Not getting seriously ill is another measure of efficacy. For some definition of seriously ill that varies between manufacturers (e.g. anything short of needing in hospital care or supplemental oxygen is one possible definition of not serious). If this drops you're starting to get into a scary position.

    Finally you can count bodies. For some definition of died with or of covid-19. This isn't the usual measure of any of the manufacturers because of the large N required to get good statistics.

  5. Whelp guess that means everyone needs to be locked up for the rest of their lives! I mean, its for your own SAFETY!! Bill Gates' and Klaus Schwab's prison planet.

    FACTS: 99.98% non fatal under 65. Even over 65/70 if you're healthy, your chances are very high. 80 to 95% of ALL deaths are over 80, and/or WITH 2 to 3 comorbidities. (Certain govenors put covid patients INTO nursing homes, which spread the disease to the most vulnerable, and massively increased the death toll)

    Under 30 its LESS dangerous than influenza. This according to a doctor I know who is on the front lines, as well as the statistical evidence. And between 30 and 65 about on average with the seasonal flu.

    Get a grip people before we destroy our own civilization. Suicide and drug overdose is through the roof. Bankruptcies and hunger will soon follow. Btw, this is all a direct result of the large helping of governmental tyranny we have received over the past year, not the virus. You think we will colonize other worlds with this level of unscientific fear mongering and paranoia? Doubtful.

  6. "but 89% effective in preventing severe disease."
    The importance of this tends to get overlooked, we just hear effective or not, but if it prevents severe disease that is really good enough. I am not concerned about the sniffles for a few days, but I don't want to be hooked up to a ventilator and suffer for weeks.

  7. they use the same idea, only a different vehicle. on the positive side these RNA vacins can be quickly finetuned towards newer types (in a few months) though its productin might need to upscale to more countries, production is the problem.

  8. Then even after taking my 2nd Moderna dose I will continue taking ivermectin. It's cheap, no side effects, and widely proven. Its only downside is to Big Pharma's profits. Of my 3 acquaintances that have died with Covid, 2 were lobbyists for Big Pharma.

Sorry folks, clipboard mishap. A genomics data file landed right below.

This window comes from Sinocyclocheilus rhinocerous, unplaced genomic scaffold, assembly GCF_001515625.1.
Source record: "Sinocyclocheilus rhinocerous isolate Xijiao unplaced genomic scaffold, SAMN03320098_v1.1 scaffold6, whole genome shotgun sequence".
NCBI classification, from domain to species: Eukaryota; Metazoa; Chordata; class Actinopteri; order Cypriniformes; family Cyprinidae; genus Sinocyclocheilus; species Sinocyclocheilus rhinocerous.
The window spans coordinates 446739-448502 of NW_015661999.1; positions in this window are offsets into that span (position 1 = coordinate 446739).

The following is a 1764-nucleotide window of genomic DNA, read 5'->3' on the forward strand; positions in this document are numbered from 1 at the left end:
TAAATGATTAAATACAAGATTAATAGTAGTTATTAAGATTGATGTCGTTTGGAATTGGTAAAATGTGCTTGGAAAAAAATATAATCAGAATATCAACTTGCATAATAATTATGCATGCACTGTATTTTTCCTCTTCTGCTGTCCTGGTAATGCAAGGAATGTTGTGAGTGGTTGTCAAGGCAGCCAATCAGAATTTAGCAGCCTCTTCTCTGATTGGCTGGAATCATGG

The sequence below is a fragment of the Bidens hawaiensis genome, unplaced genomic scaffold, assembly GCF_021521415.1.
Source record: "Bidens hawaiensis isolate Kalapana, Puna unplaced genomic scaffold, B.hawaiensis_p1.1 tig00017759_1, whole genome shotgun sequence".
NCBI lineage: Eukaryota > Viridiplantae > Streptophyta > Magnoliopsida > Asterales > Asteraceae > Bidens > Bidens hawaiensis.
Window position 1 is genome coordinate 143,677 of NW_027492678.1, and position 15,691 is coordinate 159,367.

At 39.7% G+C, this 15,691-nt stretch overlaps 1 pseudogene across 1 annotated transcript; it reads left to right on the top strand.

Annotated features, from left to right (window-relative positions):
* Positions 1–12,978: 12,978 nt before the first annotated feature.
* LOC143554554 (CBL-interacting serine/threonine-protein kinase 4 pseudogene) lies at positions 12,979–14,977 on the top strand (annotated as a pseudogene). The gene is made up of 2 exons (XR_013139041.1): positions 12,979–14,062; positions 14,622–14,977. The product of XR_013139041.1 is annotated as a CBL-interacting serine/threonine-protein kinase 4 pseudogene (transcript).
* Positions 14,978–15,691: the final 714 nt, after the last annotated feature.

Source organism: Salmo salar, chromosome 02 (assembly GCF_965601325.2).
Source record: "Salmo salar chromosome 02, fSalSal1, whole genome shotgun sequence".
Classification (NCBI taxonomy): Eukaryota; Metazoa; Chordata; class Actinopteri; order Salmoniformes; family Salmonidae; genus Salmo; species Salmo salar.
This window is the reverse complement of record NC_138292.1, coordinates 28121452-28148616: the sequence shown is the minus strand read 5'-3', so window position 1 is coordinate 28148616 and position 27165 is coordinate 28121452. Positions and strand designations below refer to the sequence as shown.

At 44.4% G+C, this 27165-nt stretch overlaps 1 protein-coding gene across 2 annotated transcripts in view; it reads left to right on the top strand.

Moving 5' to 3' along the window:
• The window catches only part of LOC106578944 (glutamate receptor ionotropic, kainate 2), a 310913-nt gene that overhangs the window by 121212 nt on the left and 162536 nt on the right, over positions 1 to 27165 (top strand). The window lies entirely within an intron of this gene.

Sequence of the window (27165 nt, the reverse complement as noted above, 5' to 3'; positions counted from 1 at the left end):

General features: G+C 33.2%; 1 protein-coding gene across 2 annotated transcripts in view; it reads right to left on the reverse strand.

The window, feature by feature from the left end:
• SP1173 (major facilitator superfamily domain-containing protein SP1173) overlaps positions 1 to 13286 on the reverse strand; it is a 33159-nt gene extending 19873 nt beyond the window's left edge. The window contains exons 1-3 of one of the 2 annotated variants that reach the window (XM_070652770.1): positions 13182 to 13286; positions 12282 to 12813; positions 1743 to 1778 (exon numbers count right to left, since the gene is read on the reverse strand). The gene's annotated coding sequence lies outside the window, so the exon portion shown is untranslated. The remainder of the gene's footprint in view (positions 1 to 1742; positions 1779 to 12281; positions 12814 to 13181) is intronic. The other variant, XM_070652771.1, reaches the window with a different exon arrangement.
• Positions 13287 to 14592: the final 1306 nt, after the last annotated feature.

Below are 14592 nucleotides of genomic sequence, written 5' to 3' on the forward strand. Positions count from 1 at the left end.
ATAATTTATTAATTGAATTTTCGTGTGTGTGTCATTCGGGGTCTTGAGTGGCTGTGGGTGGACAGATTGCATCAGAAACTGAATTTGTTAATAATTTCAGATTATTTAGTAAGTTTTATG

9. It's early but the Manaus variant is also looking worrisome.

    It is now about a year into the Covid pandemic. Many more people have the virus now then had it then. That means the virus has done a lot more mutating and evolving in the last three months than the first three.

    In other words, we shouldn't estimate that we'll get two or so significant new variants per year. We should estimate that we're now at a rate of getting that every few months.

    The vaccine rollout complicates things. If everyone got a vaccine tomorrow, it would slow the spread enough that maybe we'd get it under control before it mutates. But a slow rollout means infected people constantly coming in contact with vaccinated people, and the virus is therefore exposed to a selective pressure to overcome the vaccine.

    Currently, it is estimated that the US will be 70-80% vaccinated 7 months from now. By then there will be several new variants, and the current vaccines will probably have less than 60% efficacy on a few of them.

    We are not moving fast enough.

  10. But..60% effective in people who don’t have HIV. (Rate of HIV is very high in South Africa so this skews the results). Also j and j vaccine is also 60% effective in South Africa but 89% effective in preventing severe disease. Which is the most important thing

  11. … And the other variants, not only the British, are also likely to have a higher mortality rate. Why wouldn't they if they are better at bypassing the immune system?